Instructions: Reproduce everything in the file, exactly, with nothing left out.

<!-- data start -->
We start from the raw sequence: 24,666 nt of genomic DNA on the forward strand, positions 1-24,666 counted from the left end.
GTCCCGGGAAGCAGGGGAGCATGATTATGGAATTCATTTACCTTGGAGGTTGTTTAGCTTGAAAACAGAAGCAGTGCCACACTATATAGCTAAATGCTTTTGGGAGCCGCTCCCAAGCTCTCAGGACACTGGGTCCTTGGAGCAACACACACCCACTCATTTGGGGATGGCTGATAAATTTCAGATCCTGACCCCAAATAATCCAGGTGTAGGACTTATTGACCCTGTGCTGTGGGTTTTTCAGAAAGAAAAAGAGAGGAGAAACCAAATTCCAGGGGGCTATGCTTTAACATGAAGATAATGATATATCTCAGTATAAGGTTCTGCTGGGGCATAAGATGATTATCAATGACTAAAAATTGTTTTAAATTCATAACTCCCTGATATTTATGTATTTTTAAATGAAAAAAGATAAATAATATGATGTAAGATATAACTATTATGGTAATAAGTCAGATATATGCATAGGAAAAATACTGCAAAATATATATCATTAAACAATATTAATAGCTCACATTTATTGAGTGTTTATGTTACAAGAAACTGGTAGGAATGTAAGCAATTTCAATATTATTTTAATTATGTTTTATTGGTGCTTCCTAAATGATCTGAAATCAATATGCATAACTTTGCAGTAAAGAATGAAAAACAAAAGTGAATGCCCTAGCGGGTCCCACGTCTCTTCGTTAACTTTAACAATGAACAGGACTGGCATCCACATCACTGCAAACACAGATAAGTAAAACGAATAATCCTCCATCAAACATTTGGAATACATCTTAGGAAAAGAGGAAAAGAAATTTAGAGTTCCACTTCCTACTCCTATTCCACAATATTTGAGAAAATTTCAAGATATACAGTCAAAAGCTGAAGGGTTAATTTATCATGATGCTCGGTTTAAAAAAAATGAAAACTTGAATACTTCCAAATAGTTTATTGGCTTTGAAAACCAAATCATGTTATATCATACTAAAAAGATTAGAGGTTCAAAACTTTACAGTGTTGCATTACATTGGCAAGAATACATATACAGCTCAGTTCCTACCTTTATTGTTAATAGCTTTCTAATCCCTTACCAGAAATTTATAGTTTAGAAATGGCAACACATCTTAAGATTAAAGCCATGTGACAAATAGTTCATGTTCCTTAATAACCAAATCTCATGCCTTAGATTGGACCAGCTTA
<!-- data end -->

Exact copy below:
We start from the raw sequence: 24,666 nt of genomic DNA on the forward strand, positions 1-24,666 counted from the left end.
GTCCCGGGAAGCAGGGGAGCATGATTATGGAATTCATTTACCTTGGAGGTTGTTTAGCTTGAAAACAGAAGCAGTGCCACACTATATAGCTAAATGCTTTTGGGAGCCGCTCCCAAGCTCTCAGGACACTGGGTCCTTGGAGCAACACACACCCACTCATTTGGGGATGGCTGATAAATTTCAGATCCTGACCCCAAATAATCCAGGTGTAGGACTTATTGACCCTGTGCTGTGGGTTTTTCAGAAAGAAAAAGAGAGGAGAAACCAAATTCCAGGGGGCTATGCTTTAACATGAAGATAATGATATATCTCAGTATAAGGTTCTGCTGGGGCATAAGATGATTATCAATGACTAAAAATTGTTTTAAATTCATAACTCCCTGATATTTATGTATTTTTAAATGAAAAAAGATAAATAATATGATGTAAGATATAACTATTATGGTAATAAGTCAGATATATGCATAGGAAAAATACTGCAAAATATATATCATTAAACAATATTAATAGCTCACATTTATTGAGTGTTTATGTTACAAGAAACTGGTAGGAATGTAAGCAATTTCAATATTATTTTAATTATGTTTTATTGGTGCTTCCTAAATGATCTGAAATCAATATGCATAACTTTGCAGTAAAGAATGAAAAACAAAAGTGAATGCCCTAGCGGGTCCCACGTCTCTTCGTTAACTTTAACAATGAACAGGACTGGCATCCACATCACTGCAAACACAGATAAGTAAAACGAATAATCCTCCATCAAACATTTGGAATACATCTTAGGAAAAGAGGAAAAGAAATTTAGAGTTCCACTTCCTACTCCTATTCCACAATATTTGAGAAAATTTCAAGATATACAGTCAAAAGCTGAAGGGTTAATTTATCATGATGCTCGGTTTAAAAAAAATGAAAACTTGAATACTTCCAAATAGTTTATTGGCTTTGAAAACCAAATCATGTTATATCATACTAAAAAGATTAGAGGTTCAAAACTTTACAGTGTTGCATTACATTGGCAAGAATACATATACAGCTCAGTTCCTACCTTTATTGTTAATAGCTTTCTAATCCCTTACCAGAAATTTATAGTTTAGAAATGGCAACACATCTTAAGATTAAAGCCATGTGACAAATAGTTCATGTTCCTTAATAACCAAATCTCATGCCTTAGATTGGACCAGCTTA